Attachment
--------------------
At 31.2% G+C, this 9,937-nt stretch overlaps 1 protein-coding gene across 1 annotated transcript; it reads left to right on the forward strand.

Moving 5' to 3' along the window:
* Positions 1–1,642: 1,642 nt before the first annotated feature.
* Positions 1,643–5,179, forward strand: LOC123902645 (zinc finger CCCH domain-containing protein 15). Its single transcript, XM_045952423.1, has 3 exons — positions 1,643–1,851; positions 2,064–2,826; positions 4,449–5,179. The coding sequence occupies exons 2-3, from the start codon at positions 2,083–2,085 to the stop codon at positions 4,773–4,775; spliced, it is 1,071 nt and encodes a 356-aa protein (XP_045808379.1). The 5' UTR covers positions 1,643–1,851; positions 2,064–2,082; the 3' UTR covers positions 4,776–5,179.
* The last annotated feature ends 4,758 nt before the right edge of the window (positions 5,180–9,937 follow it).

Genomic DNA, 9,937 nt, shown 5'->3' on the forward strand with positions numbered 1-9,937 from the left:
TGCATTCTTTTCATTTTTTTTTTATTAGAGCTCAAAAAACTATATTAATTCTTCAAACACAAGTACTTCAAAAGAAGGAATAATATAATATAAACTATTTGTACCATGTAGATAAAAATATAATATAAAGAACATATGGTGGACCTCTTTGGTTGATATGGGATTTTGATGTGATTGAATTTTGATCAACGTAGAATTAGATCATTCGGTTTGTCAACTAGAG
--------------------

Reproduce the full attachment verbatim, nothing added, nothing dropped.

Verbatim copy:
At 31.2% G+C, this 9,937-nt stretch overlaps 1 protein-coding gene across 1 annotated transcript; it reads left to right on the forward strand.

Moving 5' to 3' along the window:
* Positions 1–1,642: 1,642 nt before the first annotated feature.
* Positions 1,643–5,179, forward strand: LOC123902645 (zinc finger CCCH domain-containing protein 15). Its single transcript, XM_045952423.1, has 3 exons — positions 1,643–1,851; positions 2,064–2,826; positions 4,449–5,179. The coding sequence occupies exons 2-3, from the start codon at positions 2,083–2,085 to the stop codon at positions 4,773–4,775; spliced, it is 1,071 nt and encodes a 356-aa protein (XP_045808379.1). The 5' UTR covers positions 1,643–1,851; positions 2,064–2,082; the 3' UTR covers positions 4,776–5,179.
* The last annotated feature ends 4,758 nt before the right edge of the window (positions 5,180–9,937 follow it).

Genomic DNA, 9,937 nt, shown 5'->3' on the forward strand with positions numbered 1-9,937 from the left:
TGCATTCTTTTCATTTTTTTTTTATTAGAGCTCAAAAAACTATATTAATTCTTCAAACACAAGTACTTCAAAAGAAGGAATAATATAATATAAACTATTTGTACCATGTAGATAAAAATATAATATAAAGAACATATGGTGGACCTCTTTGGTTGATATGGGATTTTGATGTGATTGAATTTTGATCAACGTAGAATTAGATCATTCGGTTTGTCAACTAGAG